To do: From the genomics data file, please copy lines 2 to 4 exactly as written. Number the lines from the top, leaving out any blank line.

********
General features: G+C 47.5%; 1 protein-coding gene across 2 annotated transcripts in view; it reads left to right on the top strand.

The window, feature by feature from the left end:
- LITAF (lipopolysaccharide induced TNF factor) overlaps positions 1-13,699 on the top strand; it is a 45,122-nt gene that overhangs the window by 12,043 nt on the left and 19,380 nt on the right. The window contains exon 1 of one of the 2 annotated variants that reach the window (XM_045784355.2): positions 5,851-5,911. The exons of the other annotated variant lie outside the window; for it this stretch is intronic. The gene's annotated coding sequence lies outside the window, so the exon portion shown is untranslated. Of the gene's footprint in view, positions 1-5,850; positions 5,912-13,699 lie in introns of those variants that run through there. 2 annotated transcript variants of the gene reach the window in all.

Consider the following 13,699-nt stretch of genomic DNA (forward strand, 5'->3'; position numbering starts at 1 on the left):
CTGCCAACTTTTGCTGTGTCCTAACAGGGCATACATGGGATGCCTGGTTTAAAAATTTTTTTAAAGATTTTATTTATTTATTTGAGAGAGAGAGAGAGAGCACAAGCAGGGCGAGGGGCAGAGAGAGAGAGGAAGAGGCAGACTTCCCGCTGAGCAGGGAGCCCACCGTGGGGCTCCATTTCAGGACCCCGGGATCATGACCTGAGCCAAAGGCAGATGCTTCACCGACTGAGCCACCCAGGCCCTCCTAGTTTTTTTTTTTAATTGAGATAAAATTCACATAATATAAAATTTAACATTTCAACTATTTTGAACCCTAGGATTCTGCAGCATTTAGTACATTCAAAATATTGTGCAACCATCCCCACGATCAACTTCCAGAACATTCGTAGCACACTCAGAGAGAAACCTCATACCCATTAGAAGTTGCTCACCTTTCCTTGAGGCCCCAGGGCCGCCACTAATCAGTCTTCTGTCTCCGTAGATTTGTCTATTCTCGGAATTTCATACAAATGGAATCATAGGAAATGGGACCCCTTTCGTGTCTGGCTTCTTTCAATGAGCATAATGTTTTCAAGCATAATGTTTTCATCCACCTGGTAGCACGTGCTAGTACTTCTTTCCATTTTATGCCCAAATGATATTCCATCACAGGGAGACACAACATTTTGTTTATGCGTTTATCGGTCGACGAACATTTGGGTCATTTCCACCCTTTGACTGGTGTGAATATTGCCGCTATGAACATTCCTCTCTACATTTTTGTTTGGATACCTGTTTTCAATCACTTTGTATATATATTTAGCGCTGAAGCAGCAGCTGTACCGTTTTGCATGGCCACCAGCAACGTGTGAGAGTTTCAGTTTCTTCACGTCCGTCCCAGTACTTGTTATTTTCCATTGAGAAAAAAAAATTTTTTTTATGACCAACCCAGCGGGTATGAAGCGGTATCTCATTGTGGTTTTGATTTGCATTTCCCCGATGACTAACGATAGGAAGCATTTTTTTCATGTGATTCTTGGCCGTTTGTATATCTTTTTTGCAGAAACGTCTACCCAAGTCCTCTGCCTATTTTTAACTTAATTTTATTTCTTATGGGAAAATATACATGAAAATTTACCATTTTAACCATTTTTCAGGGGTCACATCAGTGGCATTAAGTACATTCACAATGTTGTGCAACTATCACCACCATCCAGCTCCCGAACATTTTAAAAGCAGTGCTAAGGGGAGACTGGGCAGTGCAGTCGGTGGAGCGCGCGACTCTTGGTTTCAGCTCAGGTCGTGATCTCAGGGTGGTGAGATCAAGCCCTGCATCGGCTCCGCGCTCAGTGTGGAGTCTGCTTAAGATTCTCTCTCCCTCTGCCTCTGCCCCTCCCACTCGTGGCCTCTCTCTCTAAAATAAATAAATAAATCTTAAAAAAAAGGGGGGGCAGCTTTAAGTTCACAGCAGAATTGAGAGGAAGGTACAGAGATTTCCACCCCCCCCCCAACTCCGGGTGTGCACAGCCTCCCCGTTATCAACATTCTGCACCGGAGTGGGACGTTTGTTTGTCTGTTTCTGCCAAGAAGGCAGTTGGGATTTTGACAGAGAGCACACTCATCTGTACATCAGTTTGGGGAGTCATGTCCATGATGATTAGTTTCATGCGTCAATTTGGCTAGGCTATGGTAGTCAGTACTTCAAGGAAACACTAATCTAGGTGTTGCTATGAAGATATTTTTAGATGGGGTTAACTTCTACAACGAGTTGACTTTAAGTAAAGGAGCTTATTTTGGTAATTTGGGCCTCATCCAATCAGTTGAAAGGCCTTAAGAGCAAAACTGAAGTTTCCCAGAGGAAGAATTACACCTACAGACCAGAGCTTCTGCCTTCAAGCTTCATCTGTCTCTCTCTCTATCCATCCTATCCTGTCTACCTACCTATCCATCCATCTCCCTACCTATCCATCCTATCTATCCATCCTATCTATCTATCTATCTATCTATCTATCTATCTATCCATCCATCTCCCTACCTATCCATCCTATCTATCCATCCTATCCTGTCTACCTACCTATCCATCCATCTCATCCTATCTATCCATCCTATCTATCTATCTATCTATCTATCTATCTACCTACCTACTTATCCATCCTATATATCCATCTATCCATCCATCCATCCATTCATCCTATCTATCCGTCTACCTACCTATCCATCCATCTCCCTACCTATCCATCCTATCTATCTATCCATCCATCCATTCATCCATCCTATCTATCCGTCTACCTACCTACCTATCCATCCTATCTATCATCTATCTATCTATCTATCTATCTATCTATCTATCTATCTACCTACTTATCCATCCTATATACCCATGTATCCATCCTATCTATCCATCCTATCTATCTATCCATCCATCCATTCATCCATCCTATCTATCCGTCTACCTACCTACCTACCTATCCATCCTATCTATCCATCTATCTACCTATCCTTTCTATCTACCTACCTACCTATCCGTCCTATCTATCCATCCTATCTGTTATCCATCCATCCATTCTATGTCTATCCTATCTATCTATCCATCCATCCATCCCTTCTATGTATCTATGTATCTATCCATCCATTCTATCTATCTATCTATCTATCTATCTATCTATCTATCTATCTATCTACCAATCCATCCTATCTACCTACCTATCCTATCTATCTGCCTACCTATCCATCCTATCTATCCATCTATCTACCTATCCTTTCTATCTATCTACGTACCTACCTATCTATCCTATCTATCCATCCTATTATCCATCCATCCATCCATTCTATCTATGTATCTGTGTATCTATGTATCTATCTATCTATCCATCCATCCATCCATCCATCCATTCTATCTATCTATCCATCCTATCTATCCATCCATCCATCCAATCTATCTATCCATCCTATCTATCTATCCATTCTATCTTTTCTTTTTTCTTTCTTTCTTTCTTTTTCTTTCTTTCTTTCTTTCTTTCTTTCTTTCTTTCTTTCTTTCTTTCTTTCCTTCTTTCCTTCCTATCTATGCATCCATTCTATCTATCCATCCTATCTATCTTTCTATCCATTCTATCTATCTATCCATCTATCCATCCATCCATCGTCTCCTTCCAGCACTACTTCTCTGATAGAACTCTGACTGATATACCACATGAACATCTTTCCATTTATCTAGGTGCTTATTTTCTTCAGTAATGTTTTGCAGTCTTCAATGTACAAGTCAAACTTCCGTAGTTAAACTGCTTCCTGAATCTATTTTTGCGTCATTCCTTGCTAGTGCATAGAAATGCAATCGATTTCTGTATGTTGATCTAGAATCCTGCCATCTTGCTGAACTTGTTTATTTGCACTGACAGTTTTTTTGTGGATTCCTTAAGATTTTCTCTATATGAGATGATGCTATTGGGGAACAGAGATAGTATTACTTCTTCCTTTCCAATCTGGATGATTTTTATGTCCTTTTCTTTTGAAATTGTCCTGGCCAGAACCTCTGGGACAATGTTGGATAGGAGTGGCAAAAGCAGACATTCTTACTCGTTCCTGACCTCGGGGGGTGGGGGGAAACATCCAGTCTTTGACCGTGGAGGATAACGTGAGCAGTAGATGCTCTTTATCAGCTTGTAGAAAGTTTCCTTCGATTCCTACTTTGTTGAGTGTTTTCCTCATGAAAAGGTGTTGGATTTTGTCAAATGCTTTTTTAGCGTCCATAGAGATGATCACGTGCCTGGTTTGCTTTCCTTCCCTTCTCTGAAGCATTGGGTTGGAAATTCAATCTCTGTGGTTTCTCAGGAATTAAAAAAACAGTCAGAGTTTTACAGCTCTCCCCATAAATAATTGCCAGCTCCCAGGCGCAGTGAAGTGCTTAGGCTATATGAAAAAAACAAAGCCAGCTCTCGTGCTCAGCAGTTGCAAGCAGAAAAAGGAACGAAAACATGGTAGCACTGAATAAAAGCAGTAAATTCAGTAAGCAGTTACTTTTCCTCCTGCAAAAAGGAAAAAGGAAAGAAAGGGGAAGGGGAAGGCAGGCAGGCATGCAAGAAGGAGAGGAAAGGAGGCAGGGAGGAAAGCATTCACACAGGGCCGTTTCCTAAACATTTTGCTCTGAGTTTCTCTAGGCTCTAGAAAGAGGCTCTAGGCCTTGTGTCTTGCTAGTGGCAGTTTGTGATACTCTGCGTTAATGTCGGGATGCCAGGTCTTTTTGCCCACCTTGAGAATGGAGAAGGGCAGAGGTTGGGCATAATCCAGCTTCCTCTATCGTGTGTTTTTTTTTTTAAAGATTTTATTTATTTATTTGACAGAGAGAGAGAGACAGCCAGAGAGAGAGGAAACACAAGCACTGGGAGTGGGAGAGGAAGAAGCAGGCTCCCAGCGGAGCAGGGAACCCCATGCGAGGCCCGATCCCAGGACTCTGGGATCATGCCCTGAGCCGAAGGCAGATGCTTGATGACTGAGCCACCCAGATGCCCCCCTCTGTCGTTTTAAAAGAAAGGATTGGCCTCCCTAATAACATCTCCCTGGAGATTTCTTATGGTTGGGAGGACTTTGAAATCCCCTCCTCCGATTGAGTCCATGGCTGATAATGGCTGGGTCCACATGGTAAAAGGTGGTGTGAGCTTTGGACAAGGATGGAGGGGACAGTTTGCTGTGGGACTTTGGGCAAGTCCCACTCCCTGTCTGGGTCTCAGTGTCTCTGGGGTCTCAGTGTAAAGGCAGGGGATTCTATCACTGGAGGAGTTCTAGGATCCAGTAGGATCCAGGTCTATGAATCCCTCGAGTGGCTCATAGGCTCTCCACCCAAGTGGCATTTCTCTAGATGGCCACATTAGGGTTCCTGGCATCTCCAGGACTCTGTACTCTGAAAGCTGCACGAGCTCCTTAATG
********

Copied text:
The window, feature by feature from the left end:
- LITAF (lipopolysaccharide induced TNF factor) overlaps positions 1-13,699 on the top strand; it is a 45,122-nt gene that overhangs the window by 12,043 nt on the left and 19,380 nt on the right. The window contains exon 1 of one of the 2 annotated variants that reach the window (XM_045784355.2): positions 5,851-5,911. The exons of the other annotated variant lie outside the window; for it this stretch is intronic. The gene's annotated coding sequence lies outside the window, so the exon portion shown is untranslated. Of the gene's footprint in view, positions 1-5,850; positions 5,912-13,699 lie in introns of those variants that run through there. 2 annotated transcript variants of the gene reach the window in all.

Consider the following 13,699-nt stretch of genomic DNA (forward strand, 5'->3'; position numbering starts at 1 on the left):